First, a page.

Columbia, SC (WLTX) -- Some privacy concerns are being raised about the Affordable Health Care Act as many of its provisions are about to take effect.
The law calls for "navigators" to be in place to help you learn your options, but you'll also be giving them personal information.
"Consumers are preyed on in many, many ways," said Henri Baskins, a coordinating member of the Health Insurance Education Cooperative, a Midlands group formed with two other non-profit organizations.
The HIEC was formed to train "navigators" mandated under the Affordable Care Act. They will be training 40 such individuals, Baskins said.
"A venture like this, you need to make sure they can trust the individuals they're talking to," Baskins said.
About 4.8 million people live in the state of South Carolina, according to information from the U.S. Census Bureau. Everyone will be eligible for insurance under the Affordable Care Act.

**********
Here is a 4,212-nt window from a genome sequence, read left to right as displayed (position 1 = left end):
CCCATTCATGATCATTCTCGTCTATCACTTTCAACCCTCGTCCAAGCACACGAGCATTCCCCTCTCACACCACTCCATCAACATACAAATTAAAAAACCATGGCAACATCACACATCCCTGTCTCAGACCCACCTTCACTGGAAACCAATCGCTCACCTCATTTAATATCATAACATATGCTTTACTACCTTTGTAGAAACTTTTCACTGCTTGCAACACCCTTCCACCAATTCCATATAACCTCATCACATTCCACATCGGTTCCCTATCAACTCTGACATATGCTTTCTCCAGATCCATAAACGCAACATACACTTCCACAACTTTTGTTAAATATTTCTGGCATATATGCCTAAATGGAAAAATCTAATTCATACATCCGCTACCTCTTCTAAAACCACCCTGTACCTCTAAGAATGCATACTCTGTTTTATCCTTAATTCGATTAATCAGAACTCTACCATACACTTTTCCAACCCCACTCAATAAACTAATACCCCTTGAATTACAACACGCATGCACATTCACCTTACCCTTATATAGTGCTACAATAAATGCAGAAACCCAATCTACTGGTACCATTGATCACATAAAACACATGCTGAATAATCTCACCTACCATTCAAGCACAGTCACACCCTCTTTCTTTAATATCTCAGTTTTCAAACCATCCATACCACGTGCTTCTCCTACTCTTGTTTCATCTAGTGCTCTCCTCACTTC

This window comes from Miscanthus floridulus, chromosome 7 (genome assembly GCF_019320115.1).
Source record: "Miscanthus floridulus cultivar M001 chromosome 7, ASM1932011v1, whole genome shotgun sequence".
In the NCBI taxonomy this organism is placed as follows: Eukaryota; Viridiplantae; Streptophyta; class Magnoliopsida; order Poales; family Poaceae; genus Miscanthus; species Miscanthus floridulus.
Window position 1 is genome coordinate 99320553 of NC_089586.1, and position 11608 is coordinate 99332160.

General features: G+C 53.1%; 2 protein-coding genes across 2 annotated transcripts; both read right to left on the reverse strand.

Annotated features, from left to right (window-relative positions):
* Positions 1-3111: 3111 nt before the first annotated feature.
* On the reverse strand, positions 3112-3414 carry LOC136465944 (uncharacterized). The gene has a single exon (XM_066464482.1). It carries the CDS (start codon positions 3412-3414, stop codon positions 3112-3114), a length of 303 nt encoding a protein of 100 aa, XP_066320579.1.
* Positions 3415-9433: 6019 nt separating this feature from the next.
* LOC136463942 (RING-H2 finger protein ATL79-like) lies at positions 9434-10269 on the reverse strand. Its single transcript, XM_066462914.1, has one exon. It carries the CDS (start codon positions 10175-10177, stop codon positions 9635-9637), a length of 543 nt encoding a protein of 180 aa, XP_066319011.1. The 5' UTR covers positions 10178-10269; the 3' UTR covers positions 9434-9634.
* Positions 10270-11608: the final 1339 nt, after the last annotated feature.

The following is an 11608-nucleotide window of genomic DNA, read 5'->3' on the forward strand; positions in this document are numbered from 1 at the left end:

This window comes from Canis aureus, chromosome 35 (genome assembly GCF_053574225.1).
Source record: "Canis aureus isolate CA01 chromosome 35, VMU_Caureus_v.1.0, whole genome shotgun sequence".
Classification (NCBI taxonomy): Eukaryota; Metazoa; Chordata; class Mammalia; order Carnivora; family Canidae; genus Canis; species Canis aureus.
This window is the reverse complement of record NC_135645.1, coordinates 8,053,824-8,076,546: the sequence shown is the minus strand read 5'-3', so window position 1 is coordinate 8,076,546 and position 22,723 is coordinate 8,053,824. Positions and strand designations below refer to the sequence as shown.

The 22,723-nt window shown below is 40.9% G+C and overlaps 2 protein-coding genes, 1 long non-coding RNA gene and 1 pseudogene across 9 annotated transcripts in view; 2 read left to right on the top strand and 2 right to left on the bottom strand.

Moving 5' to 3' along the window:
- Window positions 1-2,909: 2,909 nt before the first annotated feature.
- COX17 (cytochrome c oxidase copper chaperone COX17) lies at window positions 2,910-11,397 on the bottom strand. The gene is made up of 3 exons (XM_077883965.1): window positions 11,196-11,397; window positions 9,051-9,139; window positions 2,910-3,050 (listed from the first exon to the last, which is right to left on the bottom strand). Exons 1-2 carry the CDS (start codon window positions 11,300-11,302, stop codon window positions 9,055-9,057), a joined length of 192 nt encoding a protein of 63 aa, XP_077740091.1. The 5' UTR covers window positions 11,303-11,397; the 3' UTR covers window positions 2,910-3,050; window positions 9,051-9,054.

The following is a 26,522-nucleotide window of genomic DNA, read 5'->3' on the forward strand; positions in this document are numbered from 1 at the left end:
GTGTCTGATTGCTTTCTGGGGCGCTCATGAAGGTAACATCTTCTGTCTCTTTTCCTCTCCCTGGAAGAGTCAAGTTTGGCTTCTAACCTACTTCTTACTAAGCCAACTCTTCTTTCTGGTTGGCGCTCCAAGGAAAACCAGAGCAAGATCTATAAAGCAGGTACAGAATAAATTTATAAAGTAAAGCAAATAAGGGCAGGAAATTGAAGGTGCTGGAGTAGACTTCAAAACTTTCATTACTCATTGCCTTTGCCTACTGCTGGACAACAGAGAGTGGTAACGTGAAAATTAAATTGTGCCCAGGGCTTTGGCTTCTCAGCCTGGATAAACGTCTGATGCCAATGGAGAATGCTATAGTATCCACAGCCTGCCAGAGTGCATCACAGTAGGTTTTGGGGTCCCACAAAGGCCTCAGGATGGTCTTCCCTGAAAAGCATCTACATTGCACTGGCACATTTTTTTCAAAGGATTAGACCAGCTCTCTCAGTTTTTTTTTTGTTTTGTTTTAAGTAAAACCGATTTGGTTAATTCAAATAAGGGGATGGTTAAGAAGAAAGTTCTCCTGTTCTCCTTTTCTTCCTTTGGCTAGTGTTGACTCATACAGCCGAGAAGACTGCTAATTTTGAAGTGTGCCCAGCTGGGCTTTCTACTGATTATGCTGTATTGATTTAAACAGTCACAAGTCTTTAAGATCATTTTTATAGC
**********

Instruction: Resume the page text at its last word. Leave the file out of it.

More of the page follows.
"And that's why the training is so intense, because they have to understand the law," Baskins said.
"After they complete the training, and we make a tentative job offer, they know upfront that with that job offer comes a background check," said Baskins.
The HIEC says you'll find their navigators at places like churches and libraries, but not many other places.
"We won't be calling you on the phone," said Baskins. "We won't be in individual's homes. We won't be going door-to-door."
Baskins said they will also be making themselves easily identifiable with badges and cards.
"They can use our hotline number that we will post, and call and say 'I was talking to this individual with this number,'" Baskins said.
You will also be inputting any personal information into the navigators' system yourself, meaning you won't have to tell anyone your Social Security number or other important details.
News19 will have a special phone bank set up from 5 a.m. to 11 p.m. on September 30 to help answer your questions.